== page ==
March 24, 2023

Crohn's disease: An unexpected bridge between Israelis - opinion

By Barbara Sofer

At first, the haredi parents were hesitant.

Their daughters go to schools of girls only, and there would be boys at the meeting. Their sons go to yeshivot, and there will be girls in jeans. But then they overcame their reluctance to attend the gathering because they knew how their daughters and sons are suffering.
Like a growing number of children and teens, they have Crohn’s disease, or ulcerative colitis (inflammatory bowel disease, IBD). Some 30% of today’s patients are youngsters.

Chron’s disease: Something no one is exempt from

No one knows why there is an increase in IBD Crohn’s in children these days, tells me Prof. Michael Wilschanski, director of the Pediatric Gastroenterology Unit at Hadassah-University Medical Center. He’s had patients as young as six months old. He adds a new patient to the roster of Crohn’s kids every week. There are theories but no proof of genetic, environmental and immunological origins.

Although Crohn’s disease is two to four times more prevalent among people of Ashkenazi ancestry, compared to those of non-Jewish European ancestry, to borrow Wilschanski’s words, “No one is exempt from this disease, in which the body turns on its own digestive system.”

Kids with Crohn’s suffer from abdominal pain, fatigue and, worst of all, severe diarrhea. Now there’s a word that’s unpleasant to write or read. Imagine what living with it is like for a child or teen. Medication, particularly the new biological medicines, help a lot, but there are side effects, and there is no cure.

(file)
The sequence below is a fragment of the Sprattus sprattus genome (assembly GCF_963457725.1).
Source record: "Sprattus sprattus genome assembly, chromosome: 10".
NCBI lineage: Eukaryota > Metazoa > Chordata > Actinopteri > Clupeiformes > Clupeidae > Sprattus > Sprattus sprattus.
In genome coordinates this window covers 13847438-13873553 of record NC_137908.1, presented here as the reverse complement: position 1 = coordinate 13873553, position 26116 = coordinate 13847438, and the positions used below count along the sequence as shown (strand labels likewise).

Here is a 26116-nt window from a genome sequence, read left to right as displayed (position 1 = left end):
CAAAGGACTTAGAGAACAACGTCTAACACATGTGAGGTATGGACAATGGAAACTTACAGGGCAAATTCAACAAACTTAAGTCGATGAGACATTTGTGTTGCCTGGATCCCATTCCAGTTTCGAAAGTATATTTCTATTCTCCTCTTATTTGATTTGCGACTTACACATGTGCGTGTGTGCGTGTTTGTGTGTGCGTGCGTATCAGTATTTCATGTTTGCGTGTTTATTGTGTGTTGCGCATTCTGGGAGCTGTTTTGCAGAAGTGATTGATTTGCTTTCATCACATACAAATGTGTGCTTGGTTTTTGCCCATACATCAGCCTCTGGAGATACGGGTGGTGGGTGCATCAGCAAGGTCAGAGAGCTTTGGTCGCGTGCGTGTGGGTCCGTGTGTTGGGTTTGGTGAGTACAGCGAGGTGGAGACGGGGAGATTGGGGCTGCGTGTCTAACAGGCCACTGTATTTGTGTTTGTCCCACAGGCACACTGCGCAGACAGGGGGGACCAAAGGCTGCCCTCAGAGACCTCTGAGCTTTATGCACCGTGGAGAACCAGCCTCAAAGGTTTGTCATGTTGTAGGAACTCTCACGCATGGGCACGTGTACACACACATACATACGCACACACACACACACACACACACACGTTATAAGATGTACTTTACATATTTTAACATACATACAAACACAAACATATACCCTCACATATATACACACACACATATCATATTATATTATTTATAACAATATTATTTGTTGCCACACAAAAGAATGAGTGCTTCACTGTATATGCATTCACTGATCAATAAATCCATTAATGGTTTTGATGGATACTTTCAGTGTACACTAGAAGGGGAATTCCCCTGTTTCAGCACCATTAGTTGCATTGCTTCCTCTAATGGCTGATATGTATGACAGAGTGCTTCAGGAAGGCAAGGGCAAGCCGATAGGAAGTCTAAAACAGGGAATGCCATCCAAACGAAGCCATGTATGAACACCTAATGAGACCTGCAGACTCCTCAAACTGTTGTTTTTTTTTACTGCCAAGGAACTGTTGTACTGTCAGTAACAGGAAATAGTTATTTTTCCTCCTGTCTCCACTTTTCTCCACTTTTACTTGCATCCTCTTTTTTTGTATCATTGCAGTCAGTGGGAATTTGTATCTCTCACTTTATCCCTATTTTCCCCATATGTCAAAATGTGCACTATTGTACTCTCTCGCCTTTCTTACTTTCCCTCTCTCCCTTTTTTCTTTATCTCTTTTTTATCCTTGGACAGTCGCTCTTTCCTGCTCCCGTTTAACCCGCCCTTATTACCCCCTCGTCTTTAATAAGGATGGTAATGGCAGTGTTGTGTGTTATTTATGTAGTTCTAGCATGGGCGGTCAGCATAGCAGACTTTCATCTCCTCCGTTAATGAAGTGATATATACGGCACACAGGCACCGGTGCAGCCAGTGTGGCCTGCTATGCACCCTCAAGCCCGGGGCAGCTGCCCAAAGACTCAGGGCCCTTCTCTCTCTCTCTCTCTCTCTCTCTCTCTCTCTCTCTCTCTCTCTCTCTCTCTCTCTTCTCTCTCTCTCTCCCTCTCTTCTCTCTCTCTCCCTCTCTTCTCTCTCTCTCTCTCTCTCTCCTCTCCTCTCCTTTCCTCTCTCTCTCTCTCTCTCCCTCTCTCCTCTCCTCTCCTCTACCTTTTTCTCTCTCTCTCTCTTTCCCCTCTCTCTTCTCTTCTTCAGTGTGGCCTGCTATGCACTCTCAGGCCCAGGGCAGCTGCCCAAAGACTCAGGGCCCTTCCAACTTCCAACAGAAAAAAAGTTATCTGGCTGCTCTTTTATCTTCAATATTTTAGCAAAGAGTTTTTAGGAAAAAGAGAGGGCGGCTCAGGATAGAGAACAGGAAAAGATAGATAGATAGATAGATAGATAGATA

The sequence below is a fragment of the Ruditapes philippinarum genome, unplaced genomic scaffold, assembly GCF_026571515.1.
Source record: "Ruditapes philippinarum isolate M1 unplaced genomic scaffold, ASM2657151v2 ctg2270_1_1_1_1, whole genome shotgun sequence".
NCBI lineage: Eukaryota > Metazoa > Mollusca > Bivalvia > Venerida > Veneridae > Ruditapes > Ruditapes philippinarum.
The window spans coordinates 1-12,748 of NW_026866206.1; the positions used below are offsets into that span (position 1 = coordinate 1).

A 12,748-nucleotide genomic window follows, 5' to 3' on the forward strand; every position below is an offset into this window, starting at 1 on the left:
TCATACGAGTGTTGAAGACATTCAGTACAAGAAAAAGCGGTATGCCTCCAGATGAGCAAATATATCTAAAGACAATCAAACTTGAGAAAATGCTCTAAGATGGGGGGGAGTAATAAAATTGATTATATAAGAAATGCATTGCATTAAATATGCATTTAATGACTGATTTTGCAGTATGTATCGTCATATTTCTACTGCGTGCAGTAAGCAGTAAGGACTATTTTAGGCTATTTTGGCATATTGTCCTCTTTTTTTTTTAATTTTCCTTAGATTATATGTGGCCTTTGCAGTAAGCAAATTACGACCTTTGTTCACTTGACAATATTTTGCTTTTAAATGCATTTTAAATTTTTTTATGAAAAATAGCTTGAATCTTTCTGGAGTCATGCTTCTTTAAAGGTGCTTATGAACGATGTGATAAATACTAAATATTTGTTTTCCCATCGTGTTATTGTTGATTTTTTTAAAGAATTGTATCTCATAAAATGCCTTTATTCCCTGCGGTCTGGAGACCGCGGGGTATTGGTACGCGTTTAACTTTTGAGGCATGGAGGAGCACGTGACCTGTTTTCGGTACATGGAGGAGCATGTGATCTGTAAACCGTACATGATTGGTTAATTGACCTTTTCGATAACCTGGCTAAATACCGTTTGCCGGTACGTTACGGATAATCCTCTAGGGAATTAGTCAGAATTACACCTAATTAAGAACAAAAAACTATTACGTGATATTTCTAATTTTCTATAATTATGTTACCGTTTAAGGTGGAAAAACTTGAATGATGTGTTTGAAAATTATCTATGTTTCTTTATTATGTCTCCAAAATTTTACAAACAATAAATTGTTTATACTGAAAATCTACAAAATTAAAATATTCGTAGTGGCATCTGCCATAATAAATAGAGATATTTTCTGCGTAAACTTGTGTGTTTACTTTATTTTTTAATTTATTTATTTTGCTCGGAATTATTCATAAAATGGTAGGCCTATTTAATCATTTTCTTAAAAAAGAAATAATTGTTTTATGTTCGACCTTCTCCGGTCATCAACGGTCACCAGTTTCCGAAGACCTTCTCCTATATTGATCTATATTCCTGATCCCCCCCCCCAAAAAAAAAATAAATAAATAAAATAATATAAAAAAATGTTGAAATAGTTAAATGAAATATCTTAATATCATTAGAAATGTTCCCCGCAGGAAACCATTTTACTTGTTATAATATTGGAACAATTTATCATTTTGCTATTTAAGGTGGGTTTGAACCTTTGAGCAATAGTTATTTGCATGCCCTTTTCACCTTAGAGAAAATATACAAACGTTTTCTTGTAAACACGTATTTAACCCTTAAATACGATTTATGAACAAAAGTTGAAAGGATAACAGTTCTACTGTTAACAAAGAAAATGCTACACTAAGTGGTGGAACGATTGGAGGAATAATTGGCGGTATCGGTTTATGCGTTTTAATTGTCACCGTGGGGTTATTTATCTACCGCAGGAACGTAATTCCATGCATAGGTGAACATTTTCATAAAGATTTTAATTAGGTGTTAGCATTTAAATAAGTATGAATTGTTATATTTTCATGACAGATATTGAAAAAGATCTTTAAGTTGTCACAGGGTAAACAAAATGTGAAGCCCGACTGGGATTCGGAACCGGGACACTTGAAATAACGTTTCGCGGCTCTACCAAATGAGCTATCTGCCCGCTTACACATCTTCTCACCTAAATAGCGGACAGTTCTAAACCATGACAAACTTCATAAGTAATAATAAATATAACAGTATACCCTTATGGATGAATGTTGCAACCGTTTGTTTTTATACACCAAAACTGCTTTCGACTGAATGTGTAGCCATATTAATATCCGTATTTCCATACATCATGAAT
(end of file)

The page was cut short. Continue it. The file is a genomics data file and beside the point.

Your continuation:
The children and teens are often shorter and thinner than their peers. Athletics and sports are a particular challenge.

So Wilschanski and his team – led by Dr. Zev Davidovics, a pediatric gastroenterologist recruited from my home state of Connecticut, where the Connecticut Children’s Medical Center in Hartford has its own large IBD clinic – invited their patients and families for a get-together at Hadassah in Jerusalem’s Ein Kerem.

“They came from [places ranging from] Mea She’arim to Ramallah,” he said. The doctors would update everyone on new directions of treatment, but the most important part was the camaraderie that they hoped to create.

To help break down the barriers, Wilschanski invited a team of Playback Theatre actors. If you’ve ever taken part in Playback Theatre, created by Jonathan Fox in 1975, you know that the audience shares key terms, associations and stories from their own lives, and the actors immediately improvise a play with what they hear.

A translator made sure that the Arab families understood.

So the parents – bareheaded, wigs, hijabs – and patients shared the phrases that described their lives. The play, which had them all laughing hard, was about a boy on his school bus daring to go on the class trip. He feels humiliated, as he has to ask the teacher several times to stop the bus so he can use the bathroom. Somehow the actors made it funny. Wrote one of the patients, “We had such an amazing time. I needed that laugh so badly, and I don’t think I ever laughed like that about my Crohn’s.”